Charles Severance, the bearded and bizarrely dressed onetime political candidate whom detectives have long suspected of killing some of Alexandria’s most well-known and well-liked residents, is now charged in three slayings.
But a day after those charges were filed, family members and friends of the victims and the accused have the same question that has haunted them for months:
What motivated the crimes?
“There’s a lot of circumstantial evidence, which could end up making a case. What causes me anxiety is why,” said Eugene Robert Giammittorio Sr., whose sister, Ruthanne Lodato, is among those Severance is charged with killing.
Severance, 53, was indicted Monday in the February slaying of Lodato, a music teacher; the November shooting of Ronald Kirby, a regional transportation planner; and the 2003 killing of Nancy Dunning, a real estate agent. All were shot at midday in their homes in well-to-do neighborhoods that are within two miles of one another. All were prominent figures in Alexandria, and all were relatively close in age: Lodato was 59, Dunning was 56 and Kirby was 69.
Police and prosecutors declined to say what evidence they have linking Severance to the slayings, although they asserted that they believe he alone is responsible. In previous interviews, family members of the victims have said their loved ones had only tenuous connections even to one another: Giammittorio, for example, is a retired Alexandria General District Court judge and said he knew Dunning’s husband, the late Alexandria Sheriff James Dunning, and his wife professionally and through political events.
But none of the victims’ family members have said they could recall any links to Severance.
They have pursued investigations themselves. Giammittorio said he asked court staffers to pull his old case files to see if he had presided over a case in which Severance was involved. The murder charges are not Severance’s first foray into the court system: He went through a bitter child-custody dispute, and in 2005, he was convicted of carrying a concealed weapon in Rockingham County, Va. His rambling writings on a Web site seem to indicate a general disagreement with law enforcement.
But Giammittorio said he could locate no record — nor recall any case — in which Severance appeared before him.
“The people who checked it said they could not find anything with his name on it and my name on it,” Giammittorio said.
Alexandria Commonwealth’s Attorney Bryan Porter said in a statement Monday that he will not seek the death penalty for Severance, who is charged with capital murder in two of the slayings. Giammittorio said he, personally, is far more concerned with learning details of the case than with a possible sentence.
“As long as he’s kept somewhere — whether he’s dead or in prison — I don’t care,” Giammittorio said.
Giammittorio said he was “glad of it” when he heard the news of Severance’s indictment, in no small part because of how long it apparently had been in the works. Severance has been in police custody since March, when he was arrested in Wheeling, W.Va. on a fugitive-from-justice warrant that bore no connection to the Alexandria crimes. Alexandria’s mayor called Severance a “person of interest” in the slayings at the time.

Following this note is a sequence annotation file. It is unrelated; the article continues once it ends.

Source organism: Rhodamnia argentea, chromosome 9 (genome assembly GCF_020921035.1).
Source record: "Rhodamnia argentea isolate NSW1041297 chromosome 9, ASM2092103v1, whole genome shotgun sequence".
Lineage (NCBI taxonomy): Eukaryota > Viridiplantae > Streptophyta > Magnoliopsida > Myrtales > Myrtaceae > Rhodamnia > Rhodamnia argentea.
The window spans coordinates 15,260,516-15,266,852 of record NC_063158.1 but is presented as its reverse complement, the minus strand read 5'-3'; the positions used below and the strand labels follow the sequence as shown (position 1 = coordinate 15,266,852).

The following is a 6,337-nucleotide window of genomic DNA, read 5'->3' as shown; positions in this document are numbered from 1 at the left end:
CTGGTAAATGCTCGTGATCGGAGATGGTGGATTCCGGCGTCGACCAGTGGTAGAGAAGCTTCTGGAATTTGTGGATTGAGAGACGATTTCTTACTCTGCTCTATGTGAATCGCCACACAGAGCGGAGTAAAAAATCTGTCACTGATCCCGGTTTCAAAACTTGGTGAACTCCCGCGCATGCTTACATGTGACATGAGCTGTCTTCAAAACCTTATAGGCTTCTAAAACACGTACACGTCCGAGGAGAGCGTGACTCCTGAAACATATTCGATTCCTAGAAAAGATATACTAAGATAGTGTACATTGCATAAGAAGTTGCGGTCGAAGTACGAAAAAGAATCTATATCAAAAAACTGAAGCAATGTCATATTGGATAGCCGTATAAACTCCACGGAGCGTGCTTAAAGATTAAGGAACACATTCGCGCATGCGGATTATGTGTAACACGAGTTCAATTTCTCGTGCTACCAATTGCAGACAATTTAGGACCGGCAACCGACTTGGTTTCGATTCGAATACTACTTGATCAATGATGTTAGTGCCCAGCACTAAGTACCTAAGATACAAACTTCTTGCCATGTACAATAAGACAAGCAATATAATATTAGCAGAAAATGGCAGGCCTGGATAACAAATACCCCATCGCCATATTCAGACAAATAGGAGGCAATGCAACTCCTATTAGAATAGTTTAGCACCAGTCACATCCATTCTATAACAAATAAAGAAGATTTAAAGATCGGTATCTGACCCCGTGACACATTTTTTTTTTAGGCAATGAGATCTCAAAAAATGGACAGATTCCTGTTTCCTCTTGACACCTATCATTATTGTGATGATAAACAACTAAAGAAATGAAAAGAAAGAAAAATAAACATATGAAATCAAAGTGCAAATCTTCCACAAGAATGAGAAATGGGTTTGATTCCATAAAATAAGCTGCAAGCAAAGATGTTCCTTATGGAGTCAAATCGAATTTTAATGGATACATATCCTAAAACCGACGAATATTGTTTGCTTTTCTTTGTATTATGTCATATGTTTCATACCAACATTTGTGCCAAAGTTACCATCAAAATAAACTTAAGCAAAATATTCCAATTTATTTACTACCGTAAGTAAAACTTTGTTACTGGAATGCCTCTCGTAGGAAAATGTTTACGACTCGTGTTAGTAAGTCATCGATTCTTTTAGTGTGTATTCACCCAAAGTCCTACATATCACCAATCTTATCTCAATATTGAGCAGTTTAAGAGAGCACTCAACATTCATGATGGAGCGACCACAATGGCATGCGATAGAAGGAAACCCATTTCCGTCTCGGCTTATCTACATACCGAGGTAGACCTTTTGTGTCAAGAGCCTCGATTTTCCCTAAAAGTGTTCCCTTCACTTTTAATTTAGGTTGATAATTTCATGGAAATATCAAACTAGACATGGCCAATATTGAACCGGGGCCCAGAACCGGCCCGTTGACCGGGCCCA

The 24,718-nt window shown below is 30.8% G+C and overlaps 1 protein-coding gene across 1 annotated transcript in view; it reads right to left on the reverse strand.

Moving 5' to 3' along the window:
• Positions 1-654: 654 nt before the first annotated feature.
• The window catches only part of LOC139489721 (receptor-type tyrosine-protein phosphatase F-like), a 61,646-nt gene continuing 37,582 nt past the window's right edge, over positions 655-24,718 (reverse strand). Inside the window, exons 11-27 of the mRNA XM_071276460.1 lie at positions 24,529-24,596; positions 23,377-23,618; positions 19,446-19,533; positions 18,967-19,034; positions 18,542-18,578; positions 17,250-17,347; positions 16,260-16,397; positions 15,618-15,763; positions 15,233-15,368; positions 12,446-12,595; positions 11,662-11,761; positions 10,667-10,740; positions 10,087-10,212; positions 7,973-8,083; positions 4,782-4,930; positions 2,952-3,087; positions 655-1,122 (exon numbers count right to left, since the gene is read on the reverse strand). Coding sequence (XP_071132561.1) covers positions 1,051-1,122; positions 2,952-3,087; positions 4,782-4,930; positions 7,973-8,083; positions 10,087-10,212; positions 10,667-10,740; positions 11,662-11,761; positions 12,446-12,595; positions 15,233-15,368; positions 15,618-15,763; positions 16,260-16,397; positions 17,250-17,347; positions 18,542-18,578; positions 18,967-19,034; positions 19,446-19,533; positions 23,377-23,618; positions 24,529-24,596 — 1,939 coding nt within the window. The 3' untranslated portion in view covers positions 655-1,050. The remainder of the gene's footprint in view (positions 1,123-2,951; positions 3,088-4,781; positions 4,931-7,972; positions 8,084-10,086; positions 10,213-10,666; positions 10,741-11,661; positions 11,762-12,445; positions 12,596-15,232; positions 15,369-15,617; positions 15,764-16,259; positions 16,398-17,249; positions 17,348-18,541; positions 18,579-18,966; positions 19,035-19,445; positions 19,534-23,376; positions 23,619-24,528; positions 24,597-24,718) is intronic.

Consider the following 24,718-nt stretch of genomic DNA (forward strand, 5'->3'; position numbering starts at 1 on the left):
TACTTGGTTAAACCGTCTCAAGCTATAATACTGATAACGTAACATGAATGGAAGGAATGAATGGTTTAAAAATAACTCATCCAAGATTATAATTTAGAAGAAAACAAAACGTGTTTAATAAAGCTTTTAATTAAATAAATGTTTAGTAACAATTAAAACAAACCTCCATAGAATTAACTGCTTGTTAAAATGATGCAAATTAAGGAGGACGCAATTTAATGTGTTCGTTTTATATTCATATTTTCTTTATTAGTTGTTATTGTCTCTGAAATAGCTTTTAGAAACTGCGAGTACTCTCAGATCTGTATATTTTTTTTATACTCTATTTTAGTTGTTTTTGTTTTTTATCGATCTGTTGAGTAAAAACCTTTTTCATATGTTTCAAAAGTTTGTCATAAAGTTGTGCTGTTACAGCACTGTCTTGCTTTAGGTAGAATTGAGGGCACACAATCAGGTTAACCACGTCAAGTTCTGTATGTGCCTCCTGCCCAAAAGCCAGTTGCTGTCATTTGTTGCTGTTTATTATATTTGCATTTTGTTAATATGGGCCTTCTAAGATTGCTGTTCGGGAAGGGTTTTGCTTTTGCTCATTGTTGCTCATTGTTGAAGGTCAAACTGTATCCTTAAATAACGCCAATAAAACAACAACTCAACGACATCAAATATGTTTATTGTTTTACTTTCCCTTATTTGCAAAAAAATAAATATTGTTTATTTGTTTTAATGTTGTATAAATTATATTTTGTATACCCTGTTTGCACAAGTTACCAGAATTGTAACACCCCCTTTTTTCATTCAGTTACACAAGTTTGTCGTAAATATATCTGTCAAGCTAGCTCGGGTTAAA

“I was starting to wonder what they were up to,” Giammittorio said.
The initial warrant stemmed from an unrelated weapons charge from Loudoun County, and authorities there said Tuesday that for now, they are still pursuing their case; a trial is set to begin Oct. 27.
As of late Tuesday, an initial court appearance had not been scheduled in Alexandria. Police and prosecutors there declined to release new information.
An unusual and politically minded man, Severance mounted unsuccessful mayoral and congressional campaigns in Virginia in 1996 and 2000. In a voters guide, he listed his job as “Expert witness, principal investigator, mentaldisorder.com.”
Severance dressed oddly — he frequently wore a tricorn hat — and he showed flashes of menacing behavior. Fay Fulfer, who lived across the street from Severance in Cumberland, Md., in the early 2000s, said, “Something about him just didn’t click for me.” She said she found his home, where he ran a small hostel, “creepy.”
But Fulfer said she would let her kids play in Severance’s back yard, where Severance often bathed in a clawfoot tub wearing nothing but tiny shorts.
Ed Ungvarsky, Severance’s attorney, declined to comment.
Efforts to reach Severance’s family members were unsuccessful. Steve Katz, who knows Severance from a Northern Virginia board-game group, said he was “anxious” for the trial to begin so he could see what evidence police have.
“Unless he somehow knew the victims, I find it hard to believe he committed any of the murders,” Katz said. “I just don’t see a motive.”
There might not be one. Alexandria Police Chief Earl L. Cook said at a news conference Monday that he could not “get into the mentality of Mr. Severance” and thus did not know whether he targeted the victims. Giammittorio said he has wondered if there is an explanation for why his sister was chosen or if the killer “didn’t need a reason that you and I can make sense of.”
“I can’t decide which I want the answer to be,” Giammittorio said, “because either way, it’s scary.”
Peter Hermann contributed to this report.